*First small print is that this had originally been planned to be two trains an hour to Brighton, and two trains an hour to Tattenham Corner. However, many stakeholders saw this as a waste of resources (the choice was random, even we have to say) and available paths, and decided to send the trains to the much bigger town (and as a destination too), Maidstone East. 

Interestingly, ThamesLink has taken a short-term decision to not run trains beyond Finsbury Park to Maidstone East on Sundays, where trains, as now, will run into London King's Cross at an hourly frequency instead. The Brighton variant of the service will continue to still run through the core.

**The second small print is that it was intended for the ThamesLink programme to make it all the way to King's Lynn. However, due to infrastructure issues, particularly relating to the platform lengths (a few stations on the line can only hold 4-cars) and power supply restrictions that would not be able to handle 8 or 12-car trains, it's put a dead end to what was a promising view for the Fen Line passengers. In the short run anyways, we can only hope.

As a result, the London King's Cross to King's Lynn train will continue to be operated by the class 387 'Electrostar' trains that have just been introduced last year.

Another interesting addition is a brand new route from ThamesLink. As aforementioned, a new metro train service from Luton to Rainham in Kent calling at all stations (it runs fast Mill Hill Broadway to West Hampstead ThamesLink) every half-hour using brand new dual-voltage trains. This service would run through North, Central and South London before making its way out via Bluewater [Greenhithe], Gravesend, Gillingham (Kent, not Dorset - but you should have figured that out by now) before terminating at Rainham. 

This replaces the London Charing Cross to Gillingham semi-fast service currently operated by Southeastern using class 465 Networkers and also the Sutton loop trains north of St. Alban's City.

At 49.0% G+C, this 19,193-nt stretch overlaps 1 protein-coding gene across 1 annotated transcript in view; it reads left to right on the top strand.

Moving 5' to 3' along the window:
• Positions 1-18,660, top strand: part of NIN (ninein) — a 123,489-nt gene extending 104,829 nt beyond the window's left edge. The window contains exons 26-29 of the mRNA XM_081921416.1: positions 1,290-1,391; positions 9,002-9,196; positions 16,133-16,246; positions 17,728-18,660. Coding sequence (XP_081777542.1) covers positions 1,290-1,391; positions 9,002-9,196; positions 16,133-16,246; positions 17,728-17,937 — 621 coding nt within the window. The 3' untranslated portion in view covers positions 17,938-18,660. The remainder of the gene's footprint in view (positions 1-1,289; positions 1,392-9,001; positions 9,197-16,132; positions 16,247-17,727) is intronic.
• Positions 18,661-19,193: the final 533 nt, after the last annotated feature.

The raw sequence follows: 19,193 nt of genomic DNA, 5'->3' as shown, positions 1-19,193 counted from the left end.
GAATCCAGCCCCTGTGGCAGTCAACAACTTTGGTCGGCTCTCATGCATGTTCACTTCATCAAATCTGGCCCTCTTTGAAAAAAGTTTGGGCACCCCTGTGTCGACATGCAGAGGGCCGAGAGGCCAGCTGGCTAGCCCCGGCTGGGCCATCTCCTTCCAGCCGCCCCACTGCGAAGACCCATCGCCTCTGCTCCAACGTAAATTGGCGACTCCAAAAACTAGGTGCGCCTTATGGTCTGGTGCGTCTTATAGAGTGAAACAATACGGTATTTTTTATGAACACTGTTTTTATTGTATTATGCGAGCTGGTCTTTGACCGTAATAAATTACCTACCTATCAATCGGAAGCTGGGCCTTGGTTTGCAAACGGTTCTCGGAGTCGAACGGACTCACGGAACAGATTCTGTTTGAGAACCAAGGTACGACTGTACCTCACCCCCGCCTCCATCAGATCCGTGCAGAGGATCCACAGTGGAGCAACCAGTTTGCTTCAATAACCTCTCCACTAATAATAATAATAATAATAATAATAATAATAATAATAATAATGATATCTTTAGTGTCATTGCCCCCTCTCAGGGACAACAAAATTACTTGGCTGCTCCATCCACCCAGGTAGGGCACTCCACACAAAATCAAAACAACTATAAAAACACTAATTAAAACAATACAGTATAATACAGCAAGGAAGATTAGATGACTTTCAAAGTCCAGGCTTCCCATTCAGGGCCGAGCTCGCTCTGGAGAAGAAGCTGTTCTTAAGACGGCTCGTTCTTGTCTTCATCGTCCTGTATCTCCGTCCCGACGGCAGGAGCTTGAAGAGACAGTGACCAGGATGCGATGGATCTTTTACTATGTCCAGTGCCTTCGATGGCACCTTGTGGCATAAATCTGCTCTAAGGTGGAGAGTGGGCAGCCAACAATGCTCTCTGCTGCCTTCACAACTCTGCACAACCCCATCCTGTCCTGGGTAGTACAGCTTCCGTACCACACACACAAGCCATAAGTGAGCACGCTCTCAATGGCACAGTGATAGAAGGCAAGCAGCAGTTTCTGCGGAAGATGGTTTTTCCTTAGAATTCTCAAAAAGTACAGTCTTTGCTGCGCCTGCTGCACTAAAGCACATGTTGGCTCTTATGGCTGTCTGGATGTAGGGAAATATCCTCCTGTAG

Moorgate station, rather grim.

Did we mention it runs at night too?
ThamesLink is one of very few operating companies to run trains throughout the night. The only other ones I can think of whilst writing this is sister company Southern (who withdrew half of their services late last year anyways), Transpennine Express (does this really count when it's once every 3 or so hours?) and the newly introduced night London Overground which only runs weekends. Oh, and of course the Caledonian Sleeper franchise too.

Trains will continue to run hourly, with the option to pursue a half hourly service in the future, calling at all ThamesLink stations between Bedford and London Bridge, followed by East Croydon, Gatwick Airport and Three Bridges.

Give them credit, they were here before the night tube, 7 days a week too.

Improvements to stations
Bar the broken promise with King's Lynn and the Fen Line, all stations will see an improvement in reflection of the fact that their rail services are majorly improving. Some of the flagship work has taken place around the biggest stations in Central London, a headlining one being Network Rail's London Bridge station. Others include the relatively new (2007) London St. Pancras International, London Blackfriars (2012) and City ThamesLink (1990s - but it still looks the part nearly 25 years later). 

The platforms at London Blackfriars station
A futuristic look has been given to them, but when I say that, it's not like the dull metal display that you'd find on the Jubilee line extension. Maybe St. Pancras' is to an extent but otherwise it's a carefully thought, well-designed, light, airy and modern design that even has a reflective vibe surrounding this. I still argue to this day that the renovated London Blackfriars station has to be one of the best stations you can find in London. The shell is mostly made of glass, with the platforms hovering above the River Thames (possibly the only station in the country to do so) spanning the full width of the river. It allows for an undisputed view of London's biggest waterway, bridges and myriads of well identified office buildings and of course the South Bank.